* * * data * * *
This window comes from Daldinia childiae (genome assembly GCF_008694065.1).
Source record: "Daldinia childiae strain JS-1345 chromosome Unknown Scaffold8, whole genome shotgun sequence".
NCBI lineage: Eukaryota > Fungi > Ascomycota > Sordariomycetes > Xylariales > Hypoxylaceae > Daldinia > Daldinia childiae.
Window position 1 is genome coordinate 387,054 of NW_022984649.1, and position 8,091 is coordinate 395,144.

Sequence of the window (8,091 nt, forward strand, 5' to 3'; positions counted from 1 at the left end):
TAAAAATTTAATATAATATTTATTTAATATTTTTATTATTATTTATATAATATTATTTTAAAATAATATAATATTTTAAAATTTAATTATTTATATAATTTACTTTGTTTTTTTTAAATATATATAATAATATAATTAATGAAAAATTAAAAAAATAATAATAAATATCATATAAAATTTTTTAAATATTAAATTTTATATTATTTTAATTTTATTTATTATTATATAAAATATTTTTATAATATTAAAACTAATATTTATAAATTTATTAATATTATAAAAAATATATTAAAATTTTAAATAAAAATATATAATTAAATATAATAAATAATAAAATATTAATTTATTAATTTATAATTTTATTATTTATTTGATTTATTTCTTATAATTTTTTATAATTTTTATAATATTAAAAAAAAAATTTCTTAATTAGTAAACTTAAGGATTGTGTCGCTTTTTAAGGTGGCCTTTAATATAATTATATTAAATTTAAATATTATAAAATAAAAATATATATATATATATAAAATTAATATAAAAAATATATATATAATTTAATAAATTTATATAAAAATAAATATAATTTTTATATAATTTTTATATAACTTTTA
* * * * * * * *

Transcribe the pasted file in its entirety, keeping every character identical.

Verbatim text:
This window comes from Daldinia childiae (genome assembly GCF_008694065.1).
Source record: "Daldinia childiae strain JS-1345 chromosome Unknown Scaffold8, whole genome shotgun sequence".
NCBI lineage: Eukaryota > Fungi > Ascomycota > Sordariomycetes > Xylariales > Hypoxylaceae > Daldinia > Daldinia childiae.
Window position 1 is genome coordinate 387,054 of NW_022984649.1, and position 8,091 is coordinate 395,144.

Sequence of the window (8,091 nt, forward strand, 5' to 3'; positions counted from 1 at the left end):
TAAAAATTTAATATAATATTTATTTAATATTTTTATTATTATTTATATAATATTATTTTAAAATAATATAATATTTTAAAATTTAATTATTTATATAATTTACTTTGTTTTTTTTAAATATATATAATAATATAATTAATGAAAAATTAAAAAAATAATAATAAATATCATATAAAATTTTTTAAATATTAAATTTTATATTATTTTAATTTTATTTATTATTATATAAAATATTTTTATAATATTAAAACTAATATTTATAAATTTATTAATATTATAAAAAATATATTAAAATTTTAAATAAAAATATATAATTAAATATAATAAATAATAAAATATTAATTTATTAATTTATAATTTTATTATTTATTTGATTTATTTCTTATAATTTTTTATAATTTTTATAATATTAAAAAAAAAATTTCTTAATTAGTAAACTTAAGGATTGTGTCGCTTTTTAAGGTGGCCTTTAATATAATTATATTAAATTTAAATATTATAAAATAAAAATATATATATATATATAAAATTAATATAAAAAATATATATATAATTTAATAAATTTATATAAAAATAAATATAATTTTTATATAATTTTTATATAACTTTTA